While no two clients are alike, she spends a lot of time and energy cultivating the authenticity and openness that her clients need in order to benefit most from group and one-on-one sessions.
Eagleville Hospital | Graduate Profiles
At 71, Greg B. Proves it’s Never Too Late to Confront Alcoholism. In hindsight, Greg B. believes his downward spiral was inevitable.
Q&A with a Therapist: Andrew Lightfoot on Using Data to Refine Treatment
Andrew Lightfoot joined Eagleville Hospital in 2015 as an intern. Today, he’s a therapist in the men’s co-occurring disorders unit. Andrew sees drug and alcohol counseling as a science and he considers himself a “data scientist” as well as a clinician. We asked Andrew to explain the ways that data shapes his approach to treatment.
Q&A with a Therapist: Heather Hudock on the Role of Family in Inpatient Treatment
Family members of individuals in recovery are often given advice on how to help their loved one after discharge from an inpatient treatment facility; however, family often plays a role in determining what happens before discharge, too.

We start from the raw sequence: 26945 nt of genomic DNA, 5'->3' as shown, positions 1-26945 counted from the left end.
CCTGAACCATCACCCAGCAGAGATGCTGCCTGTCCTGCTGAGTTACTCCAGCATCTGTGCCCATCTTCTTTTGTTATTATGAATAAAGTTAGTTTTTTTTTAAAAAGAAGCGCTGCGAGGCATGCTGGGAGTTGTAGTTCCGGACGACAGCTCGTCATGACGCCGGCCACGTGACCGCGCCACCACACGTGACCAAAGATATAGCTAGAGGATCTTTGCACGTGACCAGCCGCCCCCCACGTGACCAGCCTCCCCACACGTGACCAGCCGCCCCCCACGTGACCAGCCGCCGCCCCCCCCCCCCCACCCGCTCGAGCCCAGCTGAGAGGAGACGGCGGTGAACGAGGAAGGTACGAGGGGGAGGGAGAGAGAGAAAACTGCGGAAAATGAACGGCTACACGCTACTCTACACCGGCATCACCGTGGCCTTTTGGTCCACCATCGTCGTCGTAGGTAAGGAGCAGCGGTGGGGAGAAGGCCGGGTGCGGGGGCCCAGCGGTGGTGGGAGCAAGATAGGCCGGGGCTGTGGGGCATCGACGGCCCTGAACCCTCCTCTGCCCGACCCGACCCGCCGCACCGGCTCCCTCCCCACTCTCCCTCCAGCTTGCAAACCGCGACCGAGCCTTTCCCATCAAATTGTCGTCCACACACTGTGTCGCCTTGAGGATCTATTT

How Group Therapy Works
One of the first lifelines for someone in recovery often comes in the form of group therapy. While the idea of opening up about substance use to a group of strangers may sound intimidating at first, the group therapy setting provides easy camaraderie that can help to relieve feelings of isolation.
Training Tomorrow’s Therapists at Eagleville Hospital
Eagleville Hospital is one of the largest non-profit, in-patient addiction and behavioral health treatment organizations in the greater Philadelphia area. That translates into a uniquely intensive practicum experience for the next generation of clinicians.
How Co-Occurring Disorders Work
A mental health condition such as depression, anxiety or bipolar disorder does not automatically create a substance use disorder, and vice versa. But for some people, the two are linked.
How Cognitive Behavioral Therapy Can Help with Substance Use Disorder
We’re all susceptible to doubts, fear, even a tendency to focus on the negative in life. But this mindset can be especially paralyzing for someone struggling with substance use disorder. It’s compounded even further if the person has an “all-or-nothing” mindset.
Six Ways Recovery Can Be Different for Men
No two people in recovery have the same story, but substance use and mental health issues often affect men and women differently.
Why Social Support Is Crucial in Recovery
Sobriety can be an isolating experience. Though the same can be true of addiction, many who embrace recovery find that they must step away from who they were and even some of their friends and peers.